For more information, give us a call at 780-419-7000 or visit us in person at Eye Health Centre, today!

Q&A With Your Local Optometrist

How do you keep your eyes healthy?

You only have one set of eyes – don’t take them for granted!

Make sure to implement the following habits for healthy eyes (and body). These include:

  • Eating a balanced diet rich in fiber, fruits and vegetables
  • Drinking plenty of water to hydrate your body and eyes
  • Not smoking, and avoiding 2nd-hand smoke
  • Wearing sunglasses to protect your eyes from ultraviolet (UV) rays
  • Maintaining normal BMI with regular exercise
  • Regular visits to your eye doctor as recommended

What health conditions can an eye exam detect?

A comprehensive eye exam can often detect certain underlying diseases that can threaten your sight and eye health, such as diabetes, high blood pressure, high cholesterol, tumors, autoimmune conditions and thyroid disorders. This is why having your eyes checked regularly is key. The earlier the diagnosis and treatment, the better the outcome and the higher your quality of life.

Why is State-of-the-Art Optometric Technology Important for You?

Technology advances continuously; whoever doesn’t keep up will naturally fall behind. This golden rule applies to every field, including professional eye care. That’s why choosing an eye doctor with top-tier updated technology matters. Nowadays, digital eye exams have upgraded eye care significantly, enabling high-precision results. To provide all our patients with detailed diagnoses and personalised treatments, we’re always on top of the latest innovative technologies for advanced eye exams in St. Albert.

Advantages of Our Digital Eye Exams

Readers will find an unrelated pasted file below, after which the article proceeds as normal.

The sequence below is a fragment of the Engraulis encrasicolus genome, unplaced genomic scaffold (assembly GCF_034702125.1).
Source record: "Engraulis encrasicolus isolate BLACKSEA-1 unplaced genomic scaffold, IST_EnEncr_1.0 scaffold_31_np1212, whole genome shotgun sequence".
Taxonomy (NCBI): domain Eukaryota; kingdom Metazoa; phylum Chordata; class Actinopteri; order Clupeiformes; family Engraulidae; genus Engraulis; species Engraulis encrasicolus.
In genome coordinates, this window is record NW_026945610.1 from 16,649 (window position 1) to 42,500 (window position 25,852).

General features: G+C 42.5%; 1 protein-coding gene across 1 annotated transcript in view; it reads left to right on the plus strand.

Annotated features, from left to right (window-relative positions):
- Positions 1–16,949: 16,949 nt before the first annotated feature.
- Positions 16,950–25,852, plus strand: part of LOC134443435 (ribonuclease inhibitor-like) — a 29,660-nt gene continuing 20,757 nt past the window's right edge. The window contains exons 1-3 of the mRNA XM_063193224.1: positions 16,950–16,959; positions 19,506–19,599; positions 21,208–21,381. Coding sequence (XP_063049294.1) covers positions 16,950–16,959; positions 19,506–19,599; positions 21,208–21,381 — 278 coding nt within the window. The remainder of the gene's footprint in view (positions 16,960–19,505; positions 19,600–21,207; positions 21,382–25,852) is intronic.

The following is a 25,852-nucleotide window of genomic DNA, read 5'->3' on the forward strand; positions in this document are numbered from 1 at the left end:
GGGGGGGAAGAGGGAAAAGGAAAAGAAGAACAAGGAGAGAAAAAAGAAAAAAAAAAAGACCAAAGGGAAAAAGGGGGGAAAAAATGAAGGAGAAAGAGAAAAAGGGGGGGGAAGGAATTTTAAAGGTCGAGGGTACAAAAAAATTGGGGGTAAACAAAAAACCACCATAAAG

By equipping our office with the latest eye exam technologies, we give our patients the following benefits:

  • Evaluation of visual acuity, eye health and overall body health, all at the same time – digital eye exams can help diagnose common vision conditions and eye diseases, as well as detect other health problems such as diabetes, hypertension, tumors and high cholesterol
  • No more tedious guesswork (making you answer “Which is better, A or B?”) when determining your vision prescription
  • Superior accuracy for vision prescriptions and eye health checks
  • Kid-friendly digital eye exams that are comfortable and streamlined for efficiency, so even the most active, impatient children are happy to visit the eye doctor
  • Improved contact lenses eye exams, allowing more precise measurements of your lens power, eye shape and size; studies show contact lenses are fit properly 95% of the time when digital eye exams are used
  • Daytime and nighttime vision are evaluated; vision changes depending on the light conditions, and digital eye exam can enable a simulation of vision during all times of day so we can issue more comprehensive vision correction
  • Rapid eye exam results leave more time during your visit for us to answer your questions and address any individual concerns

Holistic Patient Care with Advanced Eye Exam Technology

The digital eye exam experience is immersive and personalised. As we assess your vision and eye health, precise information about your visual capabilities and ocular condition comes to light.

In line with our holistic approach, we combine your eye exam results with the unique information you share about your lifestyle and visual needs. Altogether, our St. Albert team takes what we know about you and your eyes and uses it to help ensure your vision correction and/or treatments are a perfect fit.